As the Internet of Things ramps up, the Federal Trade Commission isn’t far behind.
In a report issued Tuesday, the FTC set out a series of privacy recommendations leveled at the IoT device-making community, including best practices on data collection, usage and storage. [Download the report.]
Regulators and agencies are most concerned about the ubiquitous and unceasing data collection around the IoT.
As Tony Bailey, SVP of technology at DigitasLBi, noted in a previous interview with AdExchanger at CES 2015, “That’s a big question mark: How is this stuff being stored? What happens to all the data?”
According to a recent study from Gartner, nearly 5 billion connected devices will be in use this year – a 30% increase over 2014. That’s a lot of data.
The report’s top concern was security. The FTC advised connected-device companies to “build security into devices at the outset, rather than as an afterthought in the design process,” train employees about the importance of security, develop in-depth defense strategies in case of potential breaches and “monitor connected devices throughout their expected life cycle.”
The report also advised device makers to place limitations on the consumer data they collect and retain so they’re less of a hacking target and to ensure that consumer data is never used in ways that its owners wouldn’t be happy with.
Although that might seem like a dig at the advertising community – data is part of what makes the IoT tick – Jessica Rich, the FTC’s director for the Bureau of Consumer Protection, would beg the contrary.
“The FTC recognizes that targeted advertising benefits consumers,” Rich said at AdExchanger’s 2015 Industry Preview event. “The business model clearly benefits consumers and we have no interest in jeopardizing it.”
FTC Chairwoman Edith Ramirez concurred, noting in a release that the IoT will only “reach its full potential for innovation” if the industry does its best not to toss consumer trust out of the Internet-connected window.
The FTC more than acknowledges the enormous convenience and associated health and safety benefits that come along with the IoT, said Maneesha Mithal, associate director of the division of privacy and identity protection at the FTC and one of the report’s authors.
“We absolutely want to see this environment flourish, but if data is being leaked or shared or consumers are surprised in any way as to how their information is being used, it’s going to undermine trust in this new marketplace,” she said.
Although for now the FTC isn’t making any IoT-specific recommendations for legislation, calling it “premature at this point in time given the rapidly evolving nature of the technology,” the agency suggested that Congress enact all-embracing privacy legislation to govern data collection and use practices in general.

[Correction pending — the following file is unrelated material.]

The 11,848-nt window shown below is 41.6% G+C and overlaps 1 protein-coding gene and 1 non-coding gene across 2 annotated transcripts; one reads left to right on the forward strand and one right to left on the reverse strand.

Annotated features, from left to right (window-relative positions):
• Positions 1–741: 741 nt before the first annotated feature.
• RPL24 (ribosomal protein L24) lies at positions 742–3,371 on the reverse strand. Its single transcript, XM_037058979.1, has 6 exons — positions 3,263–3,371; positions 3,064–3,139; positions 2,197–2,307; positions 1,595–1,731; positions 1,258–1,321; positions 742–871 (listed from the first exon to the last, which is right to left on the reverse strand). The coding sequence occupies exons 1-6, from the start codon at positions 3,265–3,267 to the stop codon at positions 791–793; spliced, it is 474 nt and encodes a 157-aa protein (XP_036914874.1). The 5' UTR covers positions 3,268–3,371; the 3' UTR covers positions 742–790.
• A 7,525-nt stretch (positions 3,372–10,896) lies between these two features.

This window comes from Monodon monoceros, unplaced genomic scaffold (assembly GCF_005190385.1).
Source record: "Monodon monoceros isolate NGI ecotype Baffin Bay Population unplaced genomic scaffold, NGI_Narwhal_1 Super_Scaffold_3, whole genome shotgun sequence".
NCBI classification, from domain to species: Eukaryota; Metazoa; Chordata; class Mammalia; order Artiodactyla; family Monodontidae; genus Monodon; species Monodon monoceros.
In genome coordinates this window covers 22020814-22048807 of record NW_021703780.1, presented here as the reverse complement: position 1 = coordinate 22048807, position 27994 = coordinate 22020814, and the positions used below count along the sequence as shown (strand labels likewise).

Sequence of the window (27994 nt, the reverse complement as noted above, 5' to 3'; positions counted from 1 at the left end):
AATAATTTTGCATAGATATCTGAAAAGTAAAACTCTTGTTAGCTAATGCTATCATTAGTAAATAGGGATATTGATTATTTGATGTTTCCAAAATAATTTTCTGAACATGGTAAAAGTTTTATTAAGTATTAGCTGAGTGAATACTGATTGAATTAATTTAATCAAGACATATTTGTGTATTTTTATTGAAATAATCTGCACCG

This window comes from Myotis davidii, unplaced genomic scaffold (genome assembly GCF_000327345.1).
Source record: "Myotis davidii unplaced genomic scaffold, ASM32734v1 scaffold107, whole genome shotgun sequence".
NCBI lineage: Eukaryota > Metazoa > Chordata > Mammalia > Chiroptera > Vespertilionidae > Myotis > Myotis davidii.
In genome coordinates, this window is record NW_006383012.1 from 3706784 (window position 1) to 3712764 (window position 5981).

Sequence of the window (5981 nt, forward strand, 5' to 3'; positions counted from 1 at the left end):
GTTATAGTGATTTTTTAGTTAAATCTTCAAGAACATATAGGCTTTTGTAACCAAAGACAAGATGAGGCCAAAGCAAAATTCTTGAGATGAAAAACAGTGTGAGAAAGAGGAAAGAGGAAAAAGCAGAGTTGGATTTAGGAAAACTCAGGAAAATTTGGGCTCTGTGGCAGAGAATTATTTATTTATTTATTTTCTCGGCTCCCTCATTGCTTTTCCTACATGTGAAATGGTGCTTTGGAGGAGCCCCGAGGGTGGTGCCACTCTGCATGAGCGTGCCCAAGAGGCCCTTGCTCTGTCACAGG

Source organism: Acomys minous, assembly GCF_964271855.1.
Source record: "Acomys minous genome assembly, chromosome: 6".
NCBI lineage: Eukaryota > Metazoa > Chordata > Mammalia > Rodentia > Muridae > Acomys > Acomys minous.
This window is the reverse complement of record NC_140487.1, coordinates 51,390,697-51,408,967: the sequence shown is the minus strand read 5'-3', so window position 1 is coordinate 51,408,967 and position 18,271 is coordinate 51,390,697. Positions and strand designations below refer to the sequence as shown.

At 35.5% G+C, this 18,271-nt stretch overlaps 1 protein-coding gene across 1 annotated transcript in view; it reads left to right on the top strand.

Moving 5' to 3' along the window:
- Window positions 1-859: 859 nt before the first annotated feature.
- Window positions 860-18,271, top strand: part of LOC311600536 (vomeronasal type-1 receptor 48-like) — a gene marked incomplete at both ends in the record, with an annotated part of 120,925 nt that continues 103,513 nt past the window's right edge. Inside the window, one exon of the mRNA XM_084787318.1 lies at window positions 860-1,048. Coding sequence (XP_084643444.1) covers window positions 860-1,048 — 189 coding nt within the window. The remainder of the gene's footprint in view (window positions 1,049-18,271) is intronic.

“One of the challenging things about this is that the technology is changing rapidly and in order to keep up with that, it’s much more helpful for the law to be tech-neutral than have it apply specifically to social networks or cloud computing or the Internet of Things,” Mithal said. “The heart of the recommendation is for any legislation to be broad-based.”
It’s interesting to note that the FTC’s report seems to only address the companies that make the devices themselves, rather than the companies that offer the data plans or provide the plugins that power the devices, although Mithal told AdExchanger that third parties are “absolutely on our radar.”
Smart fridges and connected cars might garner the spotlight, but it’s the API that enables the interconnectivity.
Speaking of interconnectivity, part of the promise – or, from the FTC’s perspective, the potential danger – of the IoT is enabling people to control their entire lives via a single interface. A connected appliance is one thing. A fully connected home is another.
It’s part of what home improvement brand Lowe’s is trying to do with the development of its Irish Home Management System, which debuted in 2012. Lowe’s has been working with vendors to create open source apps for connected devices, including for thermostats, garage doors, locks and water heaters.
“We have a fundamental belief that everything we power will have an IP address and become connected to the Internet,” said Kevin Meagher, VP and GM of Lowe’s Smart Home business unit, speaking at the ANA’s Mobile First, Mobile Everywhere conference in December. “We’re at the very early stages of this market and we already have billions of data points coming in. I’ll be frank with you – we don’t have a clue what to do with it right now, but we’ll put it aside and figure out what to do with it later.”